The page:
Bienvenid@s a My own Arcadia

Me pareció una buena idea asociar el mito de la Arcadia a este blog dedicado a la enfermedad de Parkinson para reivindicar el optimismo necesario para que podamos seguir disfrutando al máximo de nuestra propia vida dentro de las posibilidades de cada un@ y en cada momento.

Nuestra propia Arcadia (My onw Arcadia) la tenemos que construir dentro y alrededor de nosotros mismos con aquellos que amamos y que nos aman.

jueves, 3 de enero de 2008

Injecting Genes Into the Brain Helps in Parkinson’s

Injecting Genes Into the Brain Helps in Parkinson’s
( - Every day, about every ten minutes, another person in the U.S. is diagnosed with Parkinson’s disease.
While there is no cure for the shaky hands and loss of muscle control, there may be a new treatment option.
Doctors are now injecting genes directly into the brains of some Parkinson’s patients, and they’re encouraged by the results.
Steve Cantlon considers himself one of the lucky ones.

So far, Parkinson’s disease hasn’t stopped him from doing the woodwork that he loves.
“I’m just a couple months away from my 12th year of having Parkinson’s disease, and I’m still doing quite well, as long as I stay on my medication regimen,” says Cantlon.
That requires Steve to take his medicines seven times a day.
Like many Parkinson’s patients, over time, Steve’s medicine has become less effective.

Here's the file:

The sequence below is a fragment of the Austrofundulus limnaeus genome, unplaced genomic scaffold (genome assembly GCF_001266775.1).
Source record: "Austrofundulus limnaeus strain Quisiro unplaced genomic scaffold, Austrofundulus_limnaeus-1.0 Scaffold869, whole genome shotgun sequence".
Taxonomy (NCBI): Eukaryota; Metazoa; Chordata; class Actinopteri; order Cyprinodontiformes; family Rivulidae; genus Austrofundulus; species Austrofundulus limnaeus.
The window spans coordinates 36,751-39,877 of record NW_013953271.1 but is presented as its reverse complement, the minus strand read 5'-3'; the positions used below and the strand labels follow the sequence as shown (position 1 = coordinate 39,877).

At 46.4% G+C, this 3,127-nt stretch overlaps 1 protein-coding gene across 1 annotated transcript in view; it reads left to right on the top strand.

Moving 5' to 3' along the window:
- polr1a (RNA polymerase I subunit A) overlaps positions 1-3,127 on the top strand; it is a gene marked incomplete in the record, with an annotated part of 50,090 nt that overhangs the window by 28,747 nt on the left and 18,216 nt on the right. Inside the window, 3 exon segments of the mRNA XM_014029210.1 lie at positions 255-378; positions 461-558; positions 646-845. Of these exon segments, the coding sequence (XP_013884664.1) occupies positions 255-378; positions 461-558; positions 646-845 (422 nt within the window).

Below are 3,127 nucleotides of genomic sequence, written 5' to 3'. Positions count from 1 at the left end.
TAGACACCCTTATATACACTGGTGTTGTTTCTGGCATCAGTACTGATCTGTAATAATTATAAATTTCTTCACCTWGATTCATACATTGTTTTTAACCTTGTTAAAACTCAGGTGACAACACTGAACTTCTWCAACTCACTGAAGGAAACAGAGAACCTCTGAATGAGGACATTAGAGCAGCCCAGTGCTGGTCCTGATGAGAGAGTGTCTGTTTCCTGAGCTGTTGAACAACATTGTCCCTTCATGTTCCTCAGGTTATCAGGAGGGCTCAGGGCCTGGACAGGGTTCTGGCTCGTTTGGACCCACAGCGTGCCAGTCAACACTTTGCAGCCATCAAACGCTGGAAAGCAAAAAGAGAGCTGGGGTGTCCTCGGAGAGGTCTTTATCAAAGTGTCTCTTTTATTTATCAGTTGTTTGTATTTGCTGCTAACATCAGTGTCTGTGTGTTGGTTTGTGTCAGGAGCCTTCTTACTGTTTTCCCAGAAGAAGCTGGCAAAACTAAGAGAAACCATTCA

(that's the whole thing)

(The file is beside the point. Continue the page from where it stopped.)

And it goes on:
That’s why Matthew During, MD, PhD, at Ohio State University Medical Center is working on a new approach. In the lab, he’s developed a fluid that is injected directly into a patient’s brain.
“By injecting that drop of fluid which contains billions of viruses, it delivers a gene and that re-establishes some of the normal chemistry in the brain,” says During.
This is the first clinical trial ever to use gene therapy on advanced cases of Parkinson’s disease, and early results are impressive.
During says 12 patients have been injected with the genes initially, and while all of them got better, nearly half showed a surprising response.
“We get a significant improvement where they are more mobile, more able to live independently and walk around.
They don’t have the same rigidity and, of course, the tremors are improved,” says During.
Even more promising, one year after the injections, the majority of patients continue to improve – hinting that their brains may be trying to reverse the damage caused by the disease.
The next step is a larger patient trial to study gene therapy results.
Parkinson’s affects both men and women, usually developing after age 65. Right now, about 1.5 million Americans live with the disease.*

* National Parkinson Foundation, “About Parkinson Disease”, © Copyright by

1 comentario:

isabel dijo...

Me parece muy interesante,ojala nos sirva a todos nosotros para algo ojala....... empezamos el año con una nueva esperanza
Gracias Arcadia un beso para todos

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